YouTube Reaction Video Ducks Copyright, Defamation Suit

In this still from a 2013 video by Matt “Hoss” Hosseinzadeh, “Parkour Girl” tries unsuccessfully to turn the tables on “Bold Guy.” (CNS via YouTube)

MANHATTAN (CN) – A comedy duo who lampooned a misogynistic video by fellow YouTube star Matt Hoss ducked federal defamation and copyright claims.

Ethan and Hila Klein posted their send-up in 2016, reviewing a short 2013 film by Matt “Hoss” Hosseinzadeh.

In the older video, Hoss’ character “The Bold Guy” confronts a woman exercising provocatively in the street, ultimately wooing her with his broad shoulders and parkour agility.

The Kleins played the 5-minute video on their YouTube channel, interspersed with critical commentary.

Though Hoss later accused them of copyright infringement and defamation, U.S. District Judge Katherine Forrest sided with the couple Wednesday at summary judgment.

In addition to finding nothing actionable about the Kleins’ video commentary,  Forrest said their use of clips from the Hoss video qualifies as fair use.

“Any review of the Klein video leaves no doubt that it constitutes critical commentary of the Hoss video; there is also no doubt that the Klein video is decidedly not a market substitute for the Hoss video,” the 21-page opinion states.

As explained in the ruling, Hoss had cause to take offense to the Kleins’ review of his film.

Capping off its mocking Hoss’ performance, dialogue and plot, the reaction video calls out the “Hoss video as quasi-pornographic and reminiscent of a ‘Cringetube’ genre of YouTube video known for ‘cringe’-worthy sexual content,” Forrest wrote.

“As critical as it is,” she added, “the Klein video is roughly equivalent to the kind of commentary and criticism of a creative work that might occur in a film studies class.”

The Kleins posted another YouTube video in celebration of their court win. “After a year and a half of doing depositions, filing summaries, motions, hundreds of thousands of dollars later, we slammed this bitch, dude,” said Ethan Klein.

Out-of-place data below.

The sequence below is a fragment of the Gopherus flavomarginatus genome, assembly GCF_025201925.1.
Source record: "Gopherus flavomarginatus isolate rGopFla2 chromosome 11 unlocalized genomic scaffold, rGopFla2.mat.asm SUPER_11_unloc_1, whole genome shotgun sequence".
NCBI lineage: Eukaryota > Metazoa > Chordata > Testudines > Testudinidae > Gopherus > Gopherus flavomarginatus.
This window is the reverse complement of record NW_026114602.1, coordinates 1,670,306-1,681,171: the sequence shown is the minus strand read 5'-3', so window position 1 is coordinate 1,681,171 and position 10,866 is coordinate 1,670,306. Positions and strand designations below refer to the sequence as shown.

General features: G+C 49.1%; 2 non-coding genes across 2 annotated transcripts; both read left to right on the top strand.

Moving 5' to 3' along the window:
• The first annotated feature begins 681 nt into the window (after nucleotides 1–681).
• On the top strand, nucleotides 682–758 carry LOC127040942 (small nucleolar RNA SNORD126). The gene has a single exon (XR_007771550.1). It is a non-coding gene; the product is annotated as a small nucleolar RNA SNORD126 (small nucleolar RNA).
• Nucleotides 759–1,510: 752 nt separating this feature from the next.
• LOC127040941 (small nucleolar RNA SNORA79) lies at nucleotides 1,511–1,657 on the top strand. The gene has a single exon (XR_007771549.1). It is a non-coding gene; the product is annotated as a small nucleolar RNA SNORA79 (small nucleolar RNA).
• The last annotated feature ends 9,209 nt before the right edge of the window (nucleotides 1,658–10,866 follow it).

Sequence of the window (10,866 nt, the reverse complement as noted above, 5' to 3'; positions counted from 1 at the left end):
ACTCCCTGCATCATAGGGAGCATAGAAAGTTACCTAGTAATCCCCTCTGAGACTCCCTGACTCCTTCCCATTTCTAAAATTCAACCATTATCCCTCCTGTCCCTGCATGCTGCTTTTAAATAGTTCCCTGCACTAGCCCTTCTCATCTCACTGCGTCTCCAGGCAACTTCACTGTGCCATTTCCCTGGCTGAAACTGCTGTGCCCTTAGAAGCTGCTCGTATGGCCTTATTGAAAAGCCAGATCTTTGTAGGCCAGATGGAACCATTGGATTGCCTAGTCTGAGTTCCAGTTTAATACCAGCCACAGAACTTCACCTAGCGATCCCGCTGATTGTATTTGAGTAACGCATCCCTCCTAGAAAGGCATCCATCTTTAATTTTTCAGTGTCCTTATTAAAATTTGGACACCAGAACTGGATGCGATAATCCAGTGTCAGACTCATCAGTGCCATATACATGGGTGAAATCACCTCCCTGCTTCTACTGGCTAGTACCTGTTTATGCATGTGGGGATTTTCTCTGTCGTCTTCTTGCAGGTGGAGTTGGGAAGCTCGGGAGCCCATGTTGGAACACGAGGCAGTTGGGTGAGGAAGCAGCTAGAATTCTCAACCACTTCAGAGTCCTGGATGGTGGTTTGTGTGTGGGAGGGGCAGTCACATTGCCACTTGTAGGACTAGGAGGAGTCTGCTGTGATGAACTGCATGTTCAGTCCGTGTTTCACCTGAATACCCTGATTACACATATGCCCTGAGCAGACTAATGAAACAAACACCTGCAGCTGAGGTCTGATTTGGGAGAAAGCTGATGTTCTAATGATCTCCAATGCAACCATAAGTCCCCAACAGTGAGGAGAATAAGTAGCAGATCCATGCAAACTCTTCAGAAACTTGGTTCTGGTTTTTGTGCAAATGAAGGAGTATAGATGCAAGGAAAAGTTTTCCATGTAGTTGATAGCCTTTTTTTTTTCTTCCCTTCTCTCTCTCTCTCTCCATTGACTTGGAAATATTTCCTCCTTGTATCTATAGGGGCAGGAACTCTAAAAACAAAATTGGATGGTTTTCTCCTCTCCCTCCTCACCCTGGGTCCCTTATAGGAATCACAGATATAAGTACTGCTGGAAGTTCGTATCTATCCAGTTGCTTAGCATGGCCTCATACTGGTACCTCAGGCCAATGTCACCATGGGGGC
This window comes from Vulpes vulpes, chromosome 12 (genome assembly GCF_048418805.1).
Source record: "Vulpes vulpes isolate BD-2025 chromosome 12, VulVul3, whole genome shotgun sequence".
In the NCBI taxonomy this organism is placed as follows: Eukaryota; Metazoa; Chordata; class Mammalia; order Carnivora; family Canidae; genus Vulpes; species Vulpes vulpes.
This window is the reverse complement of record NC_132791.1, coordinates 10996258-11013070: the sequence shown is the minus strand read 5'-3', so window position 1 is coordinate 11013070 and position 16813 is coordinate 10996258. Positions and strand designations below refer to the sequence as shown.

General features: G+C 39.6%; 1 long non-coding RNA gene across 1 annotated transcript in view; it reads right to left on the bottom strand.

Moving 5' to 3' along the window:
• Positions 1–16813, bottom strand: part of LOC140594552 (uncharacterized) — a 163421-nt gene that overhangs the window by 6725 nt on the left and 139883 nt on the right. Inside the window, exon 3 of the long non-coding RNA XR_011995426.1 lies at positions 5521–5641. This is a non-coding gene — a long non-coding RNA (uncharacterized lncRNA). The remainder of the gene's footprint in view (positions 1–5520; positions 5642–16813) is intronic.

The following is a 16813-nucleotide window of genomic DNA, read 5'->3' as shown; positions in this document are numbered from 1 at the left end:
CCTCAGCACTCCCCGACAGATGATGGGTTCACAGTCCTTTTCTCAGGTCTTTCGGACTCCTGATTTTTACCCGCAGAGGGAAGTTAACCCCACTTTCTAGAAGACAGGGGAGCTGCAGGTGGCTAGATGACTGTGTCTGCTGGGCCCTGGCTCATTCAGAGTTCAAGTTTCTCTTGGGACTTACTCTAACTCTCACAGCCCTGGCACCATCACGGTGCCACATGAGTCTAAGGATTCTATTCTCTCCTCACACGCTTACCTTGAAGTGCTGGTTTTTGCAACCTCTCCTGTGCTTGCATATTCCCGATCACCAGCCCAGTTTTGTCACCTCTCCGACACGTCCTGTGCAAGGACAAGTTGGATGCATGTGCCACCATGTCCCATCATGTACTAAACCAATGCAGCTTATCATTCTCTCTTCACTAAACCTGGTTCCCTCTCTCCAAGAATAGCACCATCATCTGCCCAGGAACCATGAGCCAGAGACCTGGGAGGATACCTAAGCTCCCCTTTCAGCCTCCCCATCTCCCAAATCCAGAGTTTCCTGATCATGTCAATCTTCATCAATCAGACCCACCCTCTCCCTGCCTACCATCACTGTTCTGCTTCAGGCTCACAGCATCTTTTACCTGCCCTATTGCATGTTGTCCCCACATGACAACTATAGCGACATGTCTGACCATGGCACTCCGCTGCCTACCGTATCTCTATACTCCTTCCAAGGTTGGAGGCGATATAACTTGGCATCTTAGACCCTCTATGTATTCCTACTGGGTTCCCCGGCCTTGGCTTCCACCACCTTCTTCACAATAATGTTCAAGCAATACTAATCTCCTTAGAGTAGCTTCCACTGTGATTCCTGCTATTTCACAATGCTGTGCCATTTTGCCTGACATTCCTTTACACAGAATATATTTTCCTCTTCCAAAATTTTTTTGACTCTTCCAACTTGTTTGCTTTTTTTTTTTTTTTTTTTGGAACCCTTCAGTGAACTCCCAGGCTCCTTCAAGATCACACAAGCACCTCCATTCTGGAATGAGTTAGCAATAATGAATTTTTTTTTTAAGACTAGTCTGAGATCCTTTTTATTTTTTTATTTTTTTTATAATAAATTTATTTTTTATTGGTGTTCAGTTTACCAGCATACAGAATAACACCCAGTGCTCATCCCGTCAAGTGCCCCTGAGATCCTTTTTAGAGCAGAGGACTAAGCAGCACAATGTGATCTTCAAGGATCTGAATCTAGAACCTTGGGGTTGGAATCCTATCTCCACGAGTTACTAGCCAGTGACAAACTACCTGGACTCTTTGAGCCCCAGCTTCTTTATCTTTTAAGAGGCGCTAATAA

“This is a landmark case, not just for us, but seriously the wording that the judge put into the opinion is going to strengthen fair use across YouTube,” he added. “This opinion by the judge is a slam dunk, Kobe.”

On his Twitter page, Klein also quoted a savage upbraiding of Hoss by the couple’s attorney, Rom Bar-Nissim with the firm Fox Rothschild. “Plaintiff must realize he cannot treat well-settled law and undisputed facts like the women in his videos; they will not simply change because Plaintiff is persistent and impervious to their hostility,” Bar-Nissim said in one of the couple’s court filings.

Judge Forrest’s opinion emphasizes that reaction videos as a genre are not guaranteed the protections of fair use. “Some reaction videos, like the Klein video, intersperse short segments of another’s work with criticism and commentary, while others are more akin to a group viewing session without commentary,” the opinion states.

After Hoss sued them the Kleins and their production company H3H3, another YouTube vlogger Philip DeFranco created a GoFundMe page for the couple that ultimately raised more than $170,000.

Despite an impressive 11 million views for his “Parkour Girl” video, Hoss’ YouTube channel has just 170,000 subscribers.

The H3H3 YouTube channel has 4.6 million by contrast.

The “About” section Hoss’ YouTube channel describes the channel as “vlogs and original comedy, action, horror, and fantasy short films. With electronic dance music. From the mind of Matt Hosseinzadeh.”

Thompson Bukher attorney Tim Bukher filed Hoss’ complaint last year. Bukher did not return a request for comment.

Hoss included a link to the ruling on his Twitter account, along with just one misspelled word: “Outch.”

Exit mobile version